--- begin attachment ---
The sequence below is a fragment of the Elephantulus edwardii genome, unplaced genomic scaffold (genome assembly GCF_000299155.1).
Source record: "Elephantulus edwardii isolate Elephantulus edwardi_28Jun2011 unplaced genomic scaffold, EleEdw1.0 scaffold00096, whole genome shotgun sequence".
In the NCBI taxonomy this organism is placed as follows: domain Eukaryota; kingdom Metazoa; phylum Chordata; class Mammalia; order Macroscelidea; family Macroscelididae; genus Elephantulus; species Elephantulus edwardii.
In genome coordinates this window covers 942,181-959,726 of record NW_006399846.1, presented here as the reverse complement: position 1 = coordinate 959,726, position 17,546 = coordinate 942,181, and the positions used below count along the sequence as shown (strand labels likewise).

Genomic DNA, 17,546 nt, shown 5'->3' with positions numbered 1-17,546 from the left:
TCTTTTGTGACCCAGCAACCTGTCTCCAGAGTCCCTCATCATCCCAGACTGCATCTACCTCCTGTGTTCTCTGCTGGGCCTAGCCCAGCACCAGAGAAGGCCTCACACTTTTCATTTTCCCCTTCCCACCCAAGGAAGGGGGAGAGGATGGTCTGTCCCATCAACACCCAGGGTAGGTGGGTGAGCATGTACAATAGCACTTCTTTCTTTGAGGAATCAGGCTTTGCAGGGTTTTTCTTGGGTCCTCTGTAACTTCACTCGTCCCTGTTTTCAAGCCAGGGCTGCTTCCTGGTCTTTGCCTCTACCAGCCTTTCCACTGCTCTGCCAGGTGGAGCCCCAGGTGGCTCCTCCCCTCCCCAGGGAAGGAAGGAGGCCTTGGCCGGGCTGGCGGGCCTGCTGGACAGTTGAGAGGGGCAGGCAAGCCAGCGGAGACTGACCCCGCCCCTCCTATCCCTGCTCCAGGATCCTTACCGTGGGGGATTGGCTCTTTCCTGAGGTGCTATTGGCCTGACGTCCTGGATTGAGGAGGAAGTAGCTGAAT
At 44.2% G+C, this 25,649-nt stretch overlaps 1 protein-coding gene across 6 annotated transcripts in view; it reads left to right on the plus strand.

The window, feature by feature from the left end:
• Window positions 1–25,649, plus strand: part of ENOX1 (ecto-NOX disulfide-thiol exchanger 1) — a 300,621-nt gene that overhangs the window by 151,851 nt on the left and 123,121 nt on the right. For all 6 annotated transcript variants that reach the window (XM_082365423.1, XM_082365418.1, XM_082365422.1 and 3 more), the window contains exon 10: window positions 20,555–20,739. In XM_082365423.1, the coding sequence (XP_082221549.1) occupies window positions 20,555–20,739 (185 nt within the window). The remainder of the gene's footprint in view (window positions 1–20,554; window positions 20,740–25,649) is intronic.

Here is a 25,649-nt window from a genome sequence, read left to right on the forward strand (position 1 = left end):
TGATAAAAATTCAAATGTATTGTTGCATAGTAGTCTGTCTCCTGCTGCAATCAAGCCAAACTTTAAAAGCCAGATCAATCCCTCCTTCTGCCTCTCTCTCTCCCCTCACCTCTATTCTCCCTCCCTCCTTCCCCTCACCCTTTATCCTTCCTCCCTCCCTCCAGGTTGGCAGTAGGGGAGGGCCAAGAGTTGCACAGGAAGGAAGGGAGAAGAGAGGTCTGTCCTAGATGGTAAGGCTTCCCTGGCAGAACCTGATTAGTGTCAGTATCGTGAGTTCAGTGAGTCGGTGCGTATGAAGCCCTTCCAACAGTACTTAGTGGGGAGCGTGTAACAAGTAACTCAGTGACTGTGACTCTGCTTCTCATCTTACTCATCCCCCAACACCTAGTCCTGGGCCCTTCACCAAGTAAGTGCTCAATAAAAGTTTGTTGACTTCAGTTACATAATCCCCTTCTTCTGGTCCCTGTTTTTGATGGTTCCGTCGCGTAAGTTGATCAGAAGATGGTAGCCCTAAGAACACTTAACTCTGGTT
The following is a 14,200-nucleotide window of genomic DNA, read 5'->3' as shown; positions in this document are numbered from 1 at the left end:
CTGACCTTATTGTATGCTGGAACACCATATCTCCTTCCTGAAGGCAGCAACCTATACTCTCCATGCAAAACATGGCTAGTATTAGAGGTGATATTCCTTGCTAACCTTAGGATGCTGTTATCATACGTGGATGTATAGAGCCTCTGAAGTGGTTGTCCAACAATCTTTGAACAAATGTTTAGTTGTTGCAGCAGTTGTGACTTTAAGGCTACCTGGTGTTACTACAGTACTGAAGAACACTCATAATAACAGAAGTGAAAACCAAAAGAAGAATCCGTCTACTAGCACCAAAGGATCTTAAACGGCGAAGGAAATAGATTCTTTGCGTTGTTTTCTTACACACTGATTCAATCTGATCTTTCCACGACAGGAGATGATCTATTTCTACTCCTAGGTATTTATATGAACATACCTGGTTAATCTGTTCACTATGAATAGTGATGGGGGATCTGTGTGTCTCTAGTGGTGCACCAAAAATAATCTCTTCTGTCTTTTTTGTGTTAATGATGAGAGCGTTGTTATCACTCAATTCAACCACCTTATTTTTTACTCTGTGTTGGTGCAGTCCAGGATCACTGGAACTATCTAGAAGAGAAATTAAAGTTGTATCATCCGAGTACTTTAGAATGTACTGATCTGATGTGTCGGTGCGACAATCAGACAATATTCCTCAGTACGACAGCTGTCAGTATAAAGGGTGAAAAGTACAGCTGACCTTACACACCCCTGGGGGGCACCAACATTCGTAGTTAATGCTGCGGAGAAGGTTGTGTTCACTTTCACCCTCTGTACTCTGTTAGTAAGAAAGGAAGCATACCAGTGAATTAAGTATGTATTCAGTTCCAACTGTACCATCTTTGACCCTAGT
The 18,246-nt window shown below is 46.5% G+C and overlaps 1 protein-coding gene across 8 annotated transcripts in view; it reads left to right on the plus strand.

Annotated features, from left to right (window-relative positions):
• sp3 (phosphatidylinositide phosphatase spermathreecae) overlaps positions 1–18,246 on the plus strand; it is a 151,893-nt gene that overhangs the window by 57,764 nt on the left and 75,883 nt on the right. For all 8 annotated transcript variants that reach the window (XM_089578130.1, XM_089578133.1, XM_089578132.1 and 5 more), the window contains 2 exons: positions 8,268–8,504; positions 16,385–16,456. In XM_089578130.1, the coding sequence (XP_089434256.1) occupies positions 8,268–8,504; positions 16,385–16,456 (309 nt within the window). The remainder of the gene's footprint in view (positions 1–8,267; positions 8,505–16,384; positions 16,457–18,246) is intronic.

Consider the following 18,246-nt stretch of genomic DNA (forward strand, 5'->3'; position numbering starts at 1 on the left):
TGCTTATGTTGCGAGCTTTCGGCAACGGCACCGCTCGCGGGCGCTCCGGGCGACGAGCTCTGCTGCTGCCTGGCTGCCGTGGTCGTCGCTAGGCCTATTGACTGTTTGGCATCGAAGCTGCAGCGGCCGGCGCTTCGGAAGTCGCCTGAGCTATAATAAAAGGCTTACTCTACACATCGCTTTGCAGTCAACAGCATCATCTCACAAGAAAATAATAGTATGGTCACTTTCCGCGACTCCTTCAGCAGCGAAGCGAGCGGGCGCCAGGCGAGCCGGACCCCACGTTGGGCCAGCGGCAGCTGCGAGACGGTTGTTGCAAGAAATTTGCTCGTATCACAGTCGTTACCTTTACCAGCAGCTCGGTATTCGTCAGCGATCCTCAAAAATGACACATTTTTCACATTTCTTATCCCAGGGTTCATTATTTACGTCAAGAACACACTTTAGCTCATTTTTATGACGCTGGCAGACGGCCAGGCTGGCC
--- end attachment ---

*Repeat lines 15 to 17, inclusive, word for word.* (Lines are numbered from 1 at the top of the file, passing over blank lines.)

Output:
Annotated features, from left to right (window-relative positions):
• sp3 (phosphatidylinositide phosphatase spermathreecae) overlaps positions 1–18,246 on the plus strand; it is a 151,893-nt gene that overhangs the window by 57,764 nt on the left and 75,883 nt on the right. For all 8 annotated transcript variants that reach the window (XM_089578130.1, XM_089578133.1, XM_089578132.1 and 5 more), the window contains 2 exons: positions 8,268–8,504; positions 16,385–16,456. In XM_089578130.1, the coding sequence (XP_089434256.1) occupies positions 8,268–8,504; positions 16,385–16,456 (309 nt within the window). The remainder of the gene's footprint in view (positions 1–8,267; positions 8,505–16,384; positions 16,457–18,246) is intronic.

Consider the following 18,246-nt stretch of genomic DNA (forward strand, 5'->3'; position numbering starts at 1 on the left):